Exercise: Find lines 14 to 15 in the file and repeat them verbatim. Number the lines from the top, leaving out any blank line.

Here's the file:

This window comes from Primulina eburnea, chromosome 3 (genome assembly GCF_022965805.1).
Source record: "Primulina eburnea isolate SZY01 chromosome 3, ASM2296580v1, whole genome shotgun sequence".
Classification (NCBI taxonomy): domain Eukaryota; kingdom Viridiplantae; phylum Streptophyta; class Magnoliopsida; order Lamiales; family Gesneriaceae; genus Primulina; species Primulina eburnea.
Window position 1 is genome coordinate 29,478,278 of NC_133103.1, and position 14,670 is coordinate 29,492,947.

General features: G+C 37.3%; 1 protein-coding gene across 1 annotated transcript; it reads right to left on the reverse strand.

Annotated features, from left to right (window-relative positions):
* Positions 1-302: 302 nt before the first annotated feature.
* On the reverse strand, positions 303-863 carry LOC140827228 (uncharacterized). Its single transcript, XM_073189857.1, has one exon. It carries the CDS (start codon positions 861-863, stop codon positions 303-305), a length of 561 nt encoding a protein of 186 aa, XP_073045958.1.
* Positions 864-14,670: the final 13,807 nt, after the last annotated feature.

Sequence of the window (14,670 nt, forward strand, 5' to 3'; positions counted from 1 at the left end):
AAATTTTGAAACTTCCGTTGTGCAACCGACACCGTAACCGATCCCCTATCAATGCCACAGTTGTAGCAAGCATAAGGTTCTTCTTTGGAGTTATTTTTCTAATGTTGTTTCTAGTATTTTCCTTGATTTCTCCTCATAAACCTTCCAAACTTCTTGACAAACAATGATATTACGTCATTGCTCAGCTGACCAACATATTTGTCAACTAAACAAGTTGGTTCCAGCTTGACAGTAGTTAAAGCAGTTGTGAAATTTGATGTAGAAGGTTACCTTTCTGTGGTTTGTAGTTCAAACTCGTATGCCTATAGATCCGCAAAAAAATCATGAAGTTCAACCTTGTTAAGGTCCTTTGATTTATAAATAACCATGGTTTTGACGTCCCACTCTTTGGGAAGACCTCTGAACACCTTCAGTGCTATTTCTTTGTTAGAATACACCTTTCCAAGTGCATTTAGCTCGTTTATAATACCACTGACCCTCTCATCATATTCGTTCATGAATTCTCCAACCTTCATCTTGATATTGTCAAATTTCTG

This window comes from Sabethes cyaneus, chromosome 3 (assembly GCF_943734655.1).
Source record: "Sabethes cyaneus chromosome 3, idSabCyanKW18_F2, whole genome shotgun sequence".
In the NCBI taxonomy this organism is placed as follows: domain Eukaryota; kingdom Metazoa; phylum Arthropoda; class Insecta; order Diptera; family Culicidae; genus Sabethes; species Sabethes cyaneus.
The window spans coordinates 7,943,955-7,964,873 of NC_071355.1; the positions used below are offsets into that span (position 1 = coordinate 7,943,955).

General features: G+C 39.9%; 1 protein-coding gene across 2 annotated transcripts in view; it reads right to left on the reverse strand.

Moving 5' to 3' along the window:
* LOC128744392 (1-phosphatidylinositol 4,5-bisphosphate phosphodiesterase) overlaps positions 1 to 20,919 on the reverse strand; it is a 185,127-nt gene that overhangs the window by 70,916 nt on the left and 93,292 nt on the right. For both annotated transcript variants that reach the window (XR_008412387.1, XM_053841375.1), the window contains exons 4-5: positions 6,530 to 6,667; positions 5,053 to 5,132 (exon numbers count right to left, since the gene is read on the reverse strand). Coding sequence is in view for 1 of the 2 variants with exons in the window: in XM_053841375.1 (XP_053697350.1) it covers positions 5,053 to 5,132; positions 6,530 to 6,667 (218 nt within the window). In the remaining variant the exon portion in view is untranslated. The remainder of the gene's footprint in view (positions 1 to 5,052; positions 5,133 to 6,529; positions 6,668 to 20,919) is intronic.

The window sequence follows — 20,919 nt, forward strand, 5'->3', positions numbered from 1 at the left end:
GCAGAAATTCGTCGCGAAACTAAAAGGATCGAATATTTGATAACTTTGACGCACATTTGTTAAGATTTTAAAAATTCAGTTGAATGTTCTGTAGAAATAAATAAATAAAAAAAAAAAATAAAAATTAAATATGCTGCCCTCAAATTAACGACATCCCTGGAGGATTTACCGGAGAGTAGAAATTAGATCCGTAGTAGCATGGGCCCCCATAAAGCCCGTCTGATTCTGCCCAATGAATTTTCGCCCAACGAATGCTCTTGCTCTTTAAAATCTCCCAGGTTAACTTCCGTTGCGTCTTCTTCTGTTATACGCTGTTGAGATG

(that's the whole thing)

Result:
In the NCBI taxonomy this organism is placed as follows: domain Eukaryota; kingdom Metazoa; phylum Arthropoda; class Insecta; order Diptera; family Culicidae; genus Sabethes; species Sabethes cyaneus.
The window spans coordinates 7,943,955-7,964,873 of NC_071355.1; the positions used below are offsets into that span (position 1 = coordinate 7,943,955).